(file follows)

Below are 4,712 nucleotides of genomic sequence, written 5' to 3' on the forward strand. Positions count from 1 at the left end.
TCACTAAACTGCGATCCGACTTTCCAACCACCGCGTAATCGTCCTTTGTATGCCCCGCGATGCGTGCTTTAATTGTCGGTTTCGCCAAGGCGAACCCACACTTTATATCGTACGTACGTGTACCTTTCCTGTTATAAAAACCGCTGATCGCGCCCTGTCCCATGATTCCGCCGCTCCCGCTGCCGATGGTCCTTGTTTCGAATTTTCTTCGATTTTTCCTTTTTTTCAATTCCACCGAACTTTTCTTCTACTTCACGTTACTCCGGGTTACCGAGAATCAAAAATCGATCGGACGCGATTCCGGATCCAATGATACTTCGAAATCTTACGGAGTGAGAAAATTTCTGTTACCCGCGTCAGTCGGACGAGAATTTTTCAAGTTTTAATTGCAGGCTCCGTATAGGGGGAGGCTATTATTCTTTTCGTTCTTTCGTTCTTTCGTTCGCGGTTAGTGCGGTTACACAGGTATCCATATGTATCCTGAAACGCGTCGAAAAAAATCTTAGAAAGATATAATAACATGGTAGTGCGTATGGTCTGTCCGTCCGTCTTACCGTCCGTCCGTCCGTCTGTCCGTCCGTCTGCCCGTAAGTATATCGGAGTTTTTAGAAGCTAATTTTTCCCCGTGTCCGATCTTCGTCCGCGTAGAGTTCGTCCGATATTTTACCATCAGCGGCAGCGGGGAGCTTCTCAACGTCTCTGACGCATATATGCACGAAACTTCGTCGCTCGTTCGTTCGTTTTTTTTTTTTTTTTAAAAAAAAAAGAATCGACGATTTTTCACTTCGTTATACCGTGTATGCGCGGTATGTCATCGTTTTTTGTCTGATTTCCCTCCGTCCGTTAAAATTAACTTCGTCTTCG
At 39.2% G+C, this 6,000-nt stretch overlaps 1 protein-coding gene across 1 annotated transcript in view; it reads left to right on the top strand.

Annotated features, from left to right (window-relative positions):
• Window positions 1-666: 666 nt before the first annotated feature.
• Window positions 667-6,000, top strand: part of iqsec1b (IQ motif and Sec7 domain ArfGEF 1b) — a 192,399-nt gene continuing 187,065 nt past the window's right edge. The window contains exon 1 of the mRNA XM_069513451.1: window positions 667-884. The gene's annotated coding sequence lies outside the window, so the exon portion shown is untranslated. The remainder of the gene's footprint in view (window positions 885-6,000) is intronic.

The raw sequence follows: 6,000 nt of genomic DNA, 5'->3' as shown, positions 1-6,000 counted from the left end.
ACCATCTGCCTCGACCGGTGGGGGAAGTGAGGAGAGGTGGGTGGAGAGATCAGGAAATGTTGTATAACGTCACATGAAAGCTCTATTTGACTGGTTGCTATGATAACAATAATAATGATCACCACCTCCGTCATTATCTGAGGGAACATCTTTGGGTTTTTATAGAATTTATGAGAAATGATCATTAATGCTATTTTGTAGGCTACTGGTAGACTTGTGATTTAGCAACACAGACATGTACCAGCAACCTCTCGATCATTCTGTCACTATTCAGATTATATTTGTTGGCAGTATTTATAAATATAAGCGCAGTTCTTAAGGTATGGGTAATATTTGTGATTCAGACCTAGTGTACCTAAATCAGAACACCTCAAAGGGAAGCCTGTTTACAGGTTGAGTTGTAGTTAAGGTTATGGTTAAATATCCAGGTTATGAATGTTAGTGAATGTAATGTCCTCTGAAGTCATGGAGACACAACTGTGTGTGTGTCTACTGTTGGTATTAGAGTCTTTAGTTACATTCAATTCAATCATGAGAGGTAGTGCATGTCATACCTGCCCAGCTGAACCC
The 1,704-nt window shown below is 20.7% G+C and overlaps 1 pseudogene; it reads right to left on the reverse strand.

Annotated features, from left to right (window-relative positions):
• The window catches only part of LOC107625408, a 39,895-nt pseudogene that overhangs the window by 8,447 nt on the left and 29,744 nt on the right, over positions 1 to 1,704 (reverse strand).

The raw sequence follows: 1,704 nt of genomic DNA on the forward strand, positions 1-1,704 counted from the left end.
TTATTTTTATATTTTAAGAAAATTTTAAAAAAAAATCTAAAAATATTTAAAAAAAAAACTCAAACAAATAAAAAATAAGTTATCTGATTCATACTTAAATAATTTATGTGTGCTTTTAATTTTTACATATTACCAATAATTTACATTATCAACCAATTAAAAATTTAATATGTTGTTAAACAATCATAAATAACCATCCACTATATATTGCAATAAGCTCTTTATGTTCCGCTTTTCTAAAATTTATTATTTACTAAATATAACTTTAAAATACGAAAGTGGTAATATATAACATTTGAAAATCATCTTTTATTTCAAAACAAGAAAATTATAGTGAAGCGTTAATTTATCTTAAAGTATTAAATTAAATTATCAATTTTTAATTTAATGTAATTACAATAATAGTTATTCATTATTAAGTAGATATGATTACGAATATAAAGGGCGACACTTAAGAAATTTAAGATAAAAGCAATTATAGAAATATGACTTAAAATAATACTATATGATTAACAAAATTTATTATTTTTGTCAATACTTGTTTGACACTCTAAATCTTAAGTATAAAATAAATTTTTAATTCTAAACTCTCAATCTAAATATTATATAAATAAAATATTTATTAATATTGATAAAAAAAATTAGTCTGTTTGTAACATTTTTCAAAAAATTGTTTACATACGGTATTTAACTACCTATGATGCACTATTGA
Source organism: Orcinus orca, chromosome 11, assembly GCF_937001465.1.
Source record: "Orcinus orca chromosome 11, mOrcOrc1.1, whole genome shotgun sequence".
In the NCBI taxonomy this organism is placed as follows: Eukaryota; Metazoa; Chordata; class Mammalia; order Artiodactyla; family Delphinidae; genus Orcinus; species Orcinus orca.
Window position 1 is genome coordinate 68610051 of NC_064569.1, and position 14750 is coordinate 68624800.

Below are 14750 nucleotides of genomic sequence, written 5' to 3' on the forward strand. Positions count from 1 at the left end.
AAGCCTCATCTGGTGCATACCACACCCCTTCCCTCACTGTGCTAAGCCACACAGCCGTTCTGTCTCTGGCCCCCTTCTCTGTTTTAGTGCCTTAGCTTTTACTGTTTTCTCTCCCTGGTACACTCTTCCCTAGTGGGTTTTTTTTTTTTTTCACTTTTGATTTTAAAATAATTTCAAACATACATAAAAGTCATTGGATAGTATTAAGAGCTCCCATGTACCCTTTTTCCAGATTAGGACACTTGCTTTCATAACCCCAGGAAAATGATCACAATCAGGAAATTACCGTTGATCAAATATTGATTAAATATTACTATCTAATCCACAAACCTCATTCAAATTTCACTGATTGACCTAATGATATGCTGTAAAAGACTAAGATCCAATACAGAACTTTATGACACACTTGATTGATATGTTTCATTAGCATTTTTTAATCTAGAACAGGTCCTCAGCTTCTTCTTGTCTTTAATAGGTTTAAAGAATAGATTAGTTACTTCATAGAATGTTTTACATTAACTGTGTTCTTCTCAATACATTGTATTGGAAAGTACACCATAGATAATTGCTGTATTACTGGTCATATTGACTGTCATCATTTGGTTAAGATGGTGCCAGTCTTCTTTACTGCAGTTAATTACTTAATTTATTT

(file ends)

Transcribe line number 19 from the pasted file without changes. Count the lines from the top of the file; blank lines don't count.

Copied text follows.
AAGCCTCATCTGGTGCATACCACACCCCTTCCCTCACTGTGCTAAGCCACACAGCCGTTCTGTCTCTGGCCCCCTTCTCTGTTTTAGTGCCTTAGCTTTTACTGTTTTCTCTCCCTGGTACACTCTTCCCTAGTGGGTTTTTTTTTTTTTTCACTTTTGATTTTAAAATAATTTCAAACATACATAAAAGTCATTGGATAGTATTAAGAGCTCCCATGTACCCTTTTTCCAGATTAGGACACTTGCTTTCATAACCCCAGGAAAATGATCACAATCAGGAAATTACCGTTGATCAAATATTGATTAAATATTACTATCTAATCCACAAACCTCATTCAAATTTCACTGATTGACCTAATGATATGCTGTAAAAGACTAAGATCCAATACAGAACTTTATGACACACTTGATTGATATGTTTCATTAGCATTTTTTAATCTAGAACAGGTCCTCAGCTTCTTCTTGTCTTTAATAGGTTTAAAGAATAGATTAGTTACTTCATAGAATGTTTTACATTAACTGTGTTCTTCTCAATACATTGTATTGGAAAGTACACCATAGATAATTGCTGTATTACTGGTCATATTGACTGTCATCATTTGGTTAAGATGGTGCCAGTCTTCTTTACTGCAGTTAATTACTTAATTTATTT